Bali is one of the most popular places to spend winter. Ocean, volcanoes, amazing nature and exotic fruits... But there is also one more reason that not many people know of, yet it definitely deserves attention: Kamasan, a unique art village where namesake Balinese picture art was conceived – as ancient as the island itself. We are going to tell about it today on the pages of the OUTLOOK.
Bali is a reason to escape gloomy European winter with rains and snowfalls for several months and fall into warm embrace of a sunny Indonesian island. And Kamasan is located in the East of Bali and bears huge cultural significance for the residents of the island and the entire region. It was there where in 16th century the namesake style of picture art originated. It came to Bali from Java Island many centuries ago along with the great Majapahit dynasty.Photo pinterest.com
Legend has it that a Balinese king Waturenggong, upon hearing of heavenly beauty of princess Blambangan, decided to take her to be his wife. The princess however was in no rush to accept the proposal before she sees her groom at least on a portrait. She sent a painter to the king to have her future husband depicted on a painting. But the princess’s father was against as much as a possibility of such marriage so he ordered the painter to draw Waturenggong as an ugly man. Upon seeing the portrait, the princess refused to get married. Waturenggong got angry and decided to win not just the beauty’s heart but the entire kingdom as well. And when the king achieved his goal, warriors came home carrying, among other trophies, a box with puppets for the shadow play show. And that’s what gave rise to the presently famous style. Golden Age began not just for Bali but also for its picture art.Photo bali-indonesia.com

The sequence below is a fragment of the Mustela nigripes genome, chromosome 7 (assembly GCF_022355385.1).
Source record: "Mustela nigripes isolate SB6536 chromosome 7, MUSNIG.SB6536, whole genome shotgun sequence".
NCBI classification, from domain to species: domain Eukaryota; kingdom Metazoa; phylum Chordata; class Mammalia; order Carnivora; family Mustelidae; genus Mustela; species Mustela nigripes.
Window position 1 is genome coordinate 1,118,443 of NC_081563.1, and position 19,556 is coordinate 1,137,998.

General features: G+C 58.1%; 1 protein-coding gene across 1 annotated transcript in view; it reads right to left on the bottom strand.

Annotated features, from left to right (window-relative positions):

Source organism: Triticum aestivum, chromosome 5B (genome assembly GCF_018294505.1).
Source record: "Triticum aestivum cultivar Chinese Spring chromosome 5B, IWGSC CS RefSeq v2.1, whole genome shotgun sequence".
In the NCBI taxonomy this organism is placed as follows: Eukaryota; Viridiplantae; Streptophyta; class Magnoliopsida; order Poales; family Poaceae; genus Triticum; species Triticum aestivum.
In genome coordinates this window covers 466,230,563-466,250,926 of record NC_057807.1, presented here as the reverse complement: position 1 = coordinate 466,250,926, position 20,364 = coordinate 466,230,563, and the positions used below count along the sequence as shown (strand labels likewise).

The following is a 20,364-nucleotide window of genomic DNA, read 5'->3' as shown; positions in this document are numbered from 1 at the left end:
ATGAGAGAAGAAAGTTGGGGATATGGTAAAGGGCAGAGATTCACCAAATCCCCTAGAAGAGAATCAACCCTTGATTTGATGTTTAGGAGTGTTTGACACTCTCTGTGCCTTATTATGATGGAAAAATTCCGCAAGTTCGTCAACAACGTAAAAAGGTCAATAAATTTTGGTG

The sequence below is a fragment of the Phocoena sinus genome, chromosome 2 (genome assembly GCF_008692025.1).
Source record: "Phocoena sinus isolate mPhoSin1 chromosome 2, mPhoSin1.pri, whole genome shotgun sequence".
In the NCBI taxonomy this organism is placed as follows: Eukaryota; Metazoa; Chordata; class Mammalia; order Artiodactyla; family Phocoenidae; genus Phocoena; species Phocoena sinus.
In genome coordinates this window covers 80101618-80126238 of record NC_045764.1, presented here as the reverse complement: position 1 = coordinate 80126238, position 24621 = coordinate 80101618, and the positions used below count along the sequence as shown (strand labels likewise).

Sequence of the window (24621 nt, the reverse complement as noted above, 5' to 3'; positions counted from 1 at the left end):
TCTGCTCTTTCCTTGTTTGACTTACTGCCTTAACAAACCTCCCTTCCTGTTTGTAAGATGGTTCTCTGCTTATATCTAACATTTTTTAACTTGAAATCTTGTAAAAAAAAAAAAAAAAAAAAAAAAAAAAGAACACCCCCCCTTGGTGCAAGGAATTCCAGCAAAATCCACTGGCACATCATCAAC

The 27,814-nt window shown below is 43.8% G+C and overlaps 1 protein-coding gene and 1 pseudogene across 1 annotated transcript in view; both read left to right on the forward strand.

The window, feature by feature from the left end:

Paintings often depicted scenes from ancient Hindu epics in the style of ‘shadow marionettes’ called wayang. Artists created their masterpieces only on cotton fabric, priming it with special rice flour solution and they made brushes and peculiar pencils of bamboo. The Balinese generally made all of their painting tools using pretty exotic materials. For instance they were making yellow dye of local clay resembling ochre, white one – of animals’ bones, red one – using Chinese cinnabar (mercurial red-colored material), blue – of Balinese indigo, and they made black of soot – its mystery hasn’t been solved till now. It was the use of these uncommon materials that has made Balinese picture art unique. But most interesting and puzzling thing is that the artists who paint in Kasaman style still stick to the ancient recipes. These dyes are extraordinarily durable – they do not fade away for centuries and there is a good chance that the masterpieces will meet the descendants in almost pristine state.Photo dissertationreviews.org
Nowadays one can come across paintings in Kasaman style in nearly every nook of the island but only in Kasaman village the painters revere ancient traditions without violating them by as little as a fraction and keep producing paintings using same techniques as centuries ago. Several galleries and family art studios are preserved in Kasaman, knowledge and skills have been passed from generation to generation for hundreds of years in them. Not only one can watch masterpieces being created and paintings renovated there, but also learn the ancient technique. In many studios workshops for the tourists are held; during them they tell about main principles of this picture art: in what order it is customary to paint epic episodes, how to apply colors etc..Photo worthpoint.com
Also, a school of classic Balinese picture art, founded by a famous third-generation painter Nyoman Mandra, operates in Kamasan. He died very recently at the age of 72. His entire life Mandra had worked on preservation of the traditional Kamasan technique and he succeeded meritably: popularity of his school and a powerful society of painter s in the art village testify to that.Photo bali-indonesia.com
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